Now we have a girl-stalking-girl movie, that is, until Marina hangs herself live online, it gets posted on Laura's page and Laura can't get rid of it.  The video also somehow goes viral and turns up on her friends pages as if it's coming from Laura.  Now everyone thinks Laura is twisted so they start unfriending HER.  Laura can't delete the video, can't unfriend Marina, can't get rid of that damn video and can't delete her account.  

And if that's not bad enough, Laura's friends start dying.

Did Marina really kill herself?  And why can't anybody delete those posts that keep appearing?  Who was Marina?  And what are Black Mirror Cults?

This is a perfectly good thriller/horror film starring young unknowns that I call "Horror Light."  I like the occasional horror film, but I lean toward the Lifetime  Movie type horror film or films like "It" or "Split," not gory ones like "Jigsaw" or "Hostel," hence my "light" appellation.  "Horror Light" still employs the usual horror tropes but is not so gory and brutal as to leave you speechless.  "Horror Light" includes the kind of horror films where things go bump in the night, images flash on the screen to make you jump, ominous music plays when our heroine opens a refrigerator door and when she closes it someone is standing there, or she goes down a dark hall even though the light switch doesn't work, or someone says, "Did you check the basement?" These are all opportunities for you to shout at the screen, "Don't go down there!"  If the movie is too graphic and gory and you are left speechless, you can participate or you might have your hands over your eyes and what fun is that?

And actually, this film, directed by Simon Verhoeven (screenplay by Verhoevan, Matthew Ballen and Philip Koch) is more silly than scary, though it makes a statement about technology, or at least I think that's what it was doing. It seems that bad things happen when people look at their computer screens too long, so I kept yelling at the TV: STOP LOOKING AT YOUR COMPUTER!  But you know in this day and age, telling young people to stop looking at their computer is like telling them to stop breathing.

Rosy the Reviewer says...moral of the story:  Be careful who you friend - and if you stare at your computer long enough you might be communicating with demons...but, geez, we already knew that! 

***My 1001 Movies I Must See Before I Die Project***

159 to go!

Have YOU seen this classic film?

Umberto D. (1952)

An old man who lives alone with his little dog struggles to live on his small pension in Rome.

Umberto D. (Carlo Battisti) is a lonely old man living in an apartment he can't afford.  He worked for the government for 30 years but his pension doesn't cover his living expenses. His landlady is disrespectful, threatens to throw him out and even rents out his apartment by the hour to illicit lovers when he is not home.  His only companion and source of comfort is his little dog, Flike, and Maria (Maria Pia Casillio), a young girl who is the cleaner for the building, is the only human who is kind to him.  He can't pay his rent and is so desperate he fakes an illness so he can go to the hospital to get some sleep and food.  When he returns, the house is being renovated, his room is all torn up and little Flike has run away.  They are eventually reunited but Umberto is desperate and decides to kill himself.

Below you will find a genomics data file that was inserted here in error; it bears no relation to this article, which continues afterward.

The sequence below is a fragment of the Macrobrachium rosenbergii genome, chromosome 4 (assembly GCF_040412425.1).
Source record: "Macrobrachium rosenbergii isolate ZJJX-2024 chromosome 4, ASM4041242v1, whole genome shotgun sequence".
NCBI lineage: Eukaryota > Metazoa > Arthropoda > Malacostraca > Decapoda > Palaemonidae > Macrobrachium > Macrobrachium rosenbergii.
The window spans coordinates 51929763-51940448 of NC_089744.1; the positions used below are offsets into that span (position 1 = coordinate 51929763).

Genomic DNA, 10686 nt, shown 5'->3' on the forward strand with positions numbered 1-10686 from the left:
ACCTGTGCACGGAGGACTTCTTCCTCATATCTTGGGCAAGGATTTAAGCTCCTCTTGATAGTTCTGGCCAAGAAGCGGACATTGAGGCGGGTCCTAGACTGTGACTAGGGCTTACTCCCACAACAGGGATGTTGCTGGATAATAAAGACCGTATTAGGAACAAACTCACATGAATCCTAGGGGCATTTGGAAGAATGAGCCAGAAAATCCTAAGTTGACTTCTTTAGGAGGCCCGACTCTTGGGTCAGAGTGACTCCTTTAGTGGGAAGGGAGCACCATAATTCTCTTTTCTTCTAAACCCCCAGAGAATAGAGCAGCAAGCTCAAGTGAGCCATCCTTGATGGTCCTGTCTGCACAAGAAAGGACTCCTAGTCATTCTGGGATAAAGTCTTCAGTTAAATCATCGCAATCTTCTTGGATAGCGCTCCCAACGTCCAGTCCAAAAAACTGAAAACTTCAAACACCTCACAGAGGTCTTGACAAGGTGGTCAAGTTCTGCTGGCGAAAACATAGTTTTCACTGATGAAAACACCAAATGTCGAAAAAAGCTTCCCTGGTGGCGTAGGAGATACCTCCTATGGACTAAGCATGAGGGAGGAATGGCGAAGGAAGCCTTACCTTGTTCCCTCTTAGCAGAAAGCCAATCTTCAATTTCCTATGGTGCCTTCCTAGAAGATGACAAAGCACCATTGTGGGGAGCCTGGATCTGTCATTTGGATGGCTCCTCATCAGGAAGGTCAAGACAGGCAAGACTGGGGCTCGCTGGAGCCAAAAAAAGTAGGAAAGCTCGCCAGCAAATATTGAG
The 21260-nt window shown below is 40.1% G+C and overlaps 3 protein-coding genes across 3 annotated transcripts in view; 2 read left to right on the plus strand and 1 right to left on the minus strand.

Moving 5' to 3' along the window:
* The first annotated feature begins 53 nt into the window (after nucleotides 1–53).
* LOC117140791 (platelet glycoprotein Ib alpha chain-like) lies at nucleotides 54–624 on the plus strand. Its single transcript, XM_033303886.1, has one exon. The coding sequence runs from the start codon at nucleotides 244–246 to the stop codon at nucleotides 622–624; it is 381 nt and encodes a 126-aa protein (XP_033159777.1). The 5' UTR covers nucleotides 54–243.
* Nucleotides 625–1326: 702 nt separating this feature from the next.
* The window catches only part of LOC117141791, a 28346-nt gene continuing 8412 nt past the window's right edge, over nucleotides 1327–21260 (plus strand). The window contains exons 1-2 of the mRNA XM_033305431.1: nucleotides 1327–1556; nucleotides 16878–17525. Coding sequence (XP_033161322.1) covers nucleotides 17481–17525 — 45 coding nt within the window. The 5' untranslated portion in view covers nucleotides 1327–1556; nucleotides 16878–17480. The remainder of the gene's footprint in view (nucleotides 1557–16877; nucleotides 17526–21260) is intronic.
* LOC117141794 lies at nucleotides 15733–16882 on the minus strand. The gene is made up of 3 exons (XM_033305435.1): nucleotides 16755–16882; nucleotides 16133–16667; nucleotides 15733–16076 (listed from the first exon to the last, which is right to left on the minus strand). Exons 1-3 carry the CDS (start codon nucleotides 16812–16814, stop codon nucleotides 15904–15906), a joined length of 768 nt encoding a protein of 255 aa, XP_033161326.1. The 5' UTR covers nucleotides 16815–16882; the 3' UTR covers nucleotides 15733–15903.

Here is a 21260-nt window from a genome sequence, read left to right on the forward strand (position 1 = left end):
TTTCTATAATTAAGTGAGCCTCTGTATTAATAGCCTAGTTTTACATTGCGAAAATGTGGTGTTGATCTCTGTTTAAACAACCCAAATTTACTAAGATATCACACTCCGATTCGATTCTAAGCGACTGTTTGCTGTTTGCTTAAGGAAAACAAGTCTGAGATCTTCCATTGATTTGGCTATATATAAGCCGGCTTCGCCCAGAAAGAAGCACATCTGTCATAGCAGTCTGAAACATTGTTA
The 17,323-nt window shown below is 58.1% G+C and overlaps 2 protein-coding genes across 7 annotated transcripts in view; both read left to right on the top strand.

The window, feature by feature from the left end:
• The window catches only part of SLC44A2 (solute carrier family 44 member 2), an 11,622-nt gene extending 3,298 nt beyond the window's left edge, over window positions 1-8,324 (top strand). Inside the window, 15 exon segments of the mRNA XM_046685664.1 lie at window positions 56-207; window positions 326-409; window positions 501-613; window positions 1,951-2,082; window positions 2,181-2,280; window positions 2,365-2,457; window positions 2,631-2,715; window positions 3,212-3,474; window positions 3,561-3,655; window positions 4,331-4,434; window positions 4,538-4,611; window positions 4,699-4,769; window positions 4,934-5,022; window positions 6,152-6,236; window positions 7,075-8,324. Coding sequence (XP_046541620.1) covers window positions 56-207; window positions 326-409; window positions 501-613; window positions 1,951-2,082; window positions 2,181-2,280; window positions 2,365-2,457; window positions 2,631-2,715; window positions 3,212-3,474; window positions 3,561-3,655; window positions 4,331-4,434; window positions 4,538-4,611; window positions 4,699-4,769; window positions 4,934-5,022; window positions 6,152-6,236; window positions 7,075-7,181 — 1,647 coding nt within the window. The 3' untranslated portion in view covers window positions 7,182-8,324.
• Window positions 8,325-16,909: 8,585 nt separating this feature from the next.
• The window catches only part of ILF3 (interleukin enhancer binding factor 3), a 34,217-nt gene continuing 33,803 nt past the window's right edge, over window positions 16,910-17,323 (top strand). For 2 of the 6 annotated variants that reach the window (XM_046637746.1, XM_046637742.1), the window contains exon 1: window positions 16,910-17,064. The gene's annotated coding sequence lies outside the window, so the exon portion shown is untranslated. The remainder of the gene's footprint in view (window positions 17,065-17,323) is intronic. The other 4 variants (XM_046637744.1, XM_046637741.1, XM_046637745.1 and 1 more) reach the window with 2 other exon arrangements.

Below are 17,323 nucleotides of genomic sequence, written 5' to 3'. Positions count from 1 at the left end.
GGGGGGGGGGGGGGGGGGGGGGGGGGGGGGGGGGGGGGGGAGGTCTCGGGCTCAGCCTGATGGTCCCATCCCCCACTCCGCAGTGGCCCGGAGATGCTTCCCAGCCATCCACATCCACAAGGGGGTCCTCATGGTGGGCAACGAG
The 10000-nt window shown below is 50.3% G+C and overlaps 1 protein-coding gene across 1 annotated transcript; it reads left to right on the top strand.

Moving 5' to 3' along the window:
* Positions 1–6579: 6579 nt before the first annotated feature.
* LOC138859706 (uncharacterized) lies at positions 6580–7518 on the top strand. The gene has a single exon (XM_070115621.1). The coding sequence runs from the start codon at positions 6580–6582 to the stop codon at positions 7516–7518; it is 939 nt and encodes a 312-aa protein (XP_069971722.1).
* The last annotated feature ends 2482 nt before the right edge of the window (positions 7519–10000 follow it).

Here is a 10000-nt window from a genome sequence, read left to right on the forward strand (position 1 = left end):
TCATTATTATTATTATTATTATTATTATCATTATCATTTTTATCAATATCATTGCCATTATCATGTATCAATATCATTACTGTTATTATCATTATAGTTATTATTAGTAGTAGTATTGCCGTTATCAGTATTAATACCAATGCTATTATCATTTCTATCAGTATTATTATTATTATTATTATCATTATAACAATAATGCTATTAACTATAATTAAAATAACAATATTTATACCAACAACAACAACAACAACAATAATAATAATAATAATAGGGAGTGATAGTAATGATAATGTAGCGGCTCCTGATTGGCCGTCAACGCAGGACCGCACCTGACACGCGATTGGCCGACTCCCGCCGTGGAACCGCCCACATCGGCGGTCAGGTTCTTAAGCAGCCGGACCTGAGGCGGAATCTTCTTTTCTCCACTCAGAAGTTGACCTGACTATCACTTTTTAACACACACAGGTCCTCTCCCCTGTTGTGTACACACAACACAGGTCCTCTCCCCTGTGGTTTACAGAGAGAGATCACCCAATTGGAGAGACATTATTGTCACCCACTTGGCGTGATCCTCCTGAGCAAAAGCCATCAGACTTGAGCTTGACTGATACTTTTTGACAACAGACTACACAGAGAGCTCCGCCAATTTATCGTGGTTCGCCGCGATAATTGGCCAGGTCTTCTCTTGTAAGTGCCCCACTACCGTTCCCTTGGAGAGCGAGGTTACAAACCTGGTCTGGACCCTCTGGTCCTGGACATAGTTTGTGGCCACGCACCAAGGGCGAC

This film shows that no matter what country you are in or time period - even 66 years later (this film was released in 1952) - some things never change.  We still don't respect or care for the elderly.  Old people become invisible.  It's a cruel world for seniors with little money.

Director Vittorio De Sica, an early proponent of the Italian Neorealism Movement, who also directed the highly acclaimed film "The Bicycle Thief," has captured the world of the old and forgotten in this story of an old man's desperation, and 66 years later it still resonates today.  De Sica avoids any sentimentality in a story that could easily fall into that trap, especially when one of the stars is a darling little dog.

And it still resonates with me. I can't stop thinking about it.  I loved it.

Neorealism was an Italian movement that started during WW II and continued through the 50's.  One of the tenets was that films should embody everyday life and the characters should be played by non-professionals. "Umberto D" is one of the most successful demonstrations of that theory, and it is amazing that Umberto is played by a 70-year-old university lecturer who had not acted before.

Battisti has a face that just demands empathy, and Maria Pia Casillio was delightful and looked like a young Debbie Reynolds.  And Flike?  What can I say.  He was so adorable I am calling my little dog Flike.

Why it's a Must See: "With it's unapologetic tragic story of an old man's despair and love for his pet, and its pointed observations of social injustice, [this film] provides the perfect opportunity for the viewer to consider this question...De Sica leaves us wondering whether Umberto's love for his dog, who depends on him alone, is redemptory or futile."
---"1001 Movies You Must See Before You Die"

I choose to think that little Flike was redemptory and gave Umberto something to live for.  Dogs are like that.

Rosy the Reviewer part of my "1001 Movies I Must See Before I Die Project," I have to watch a lot of films that I sometimes don't really enjoy but all of that is worth it to discover a gem of a film like this. This film will stay with you.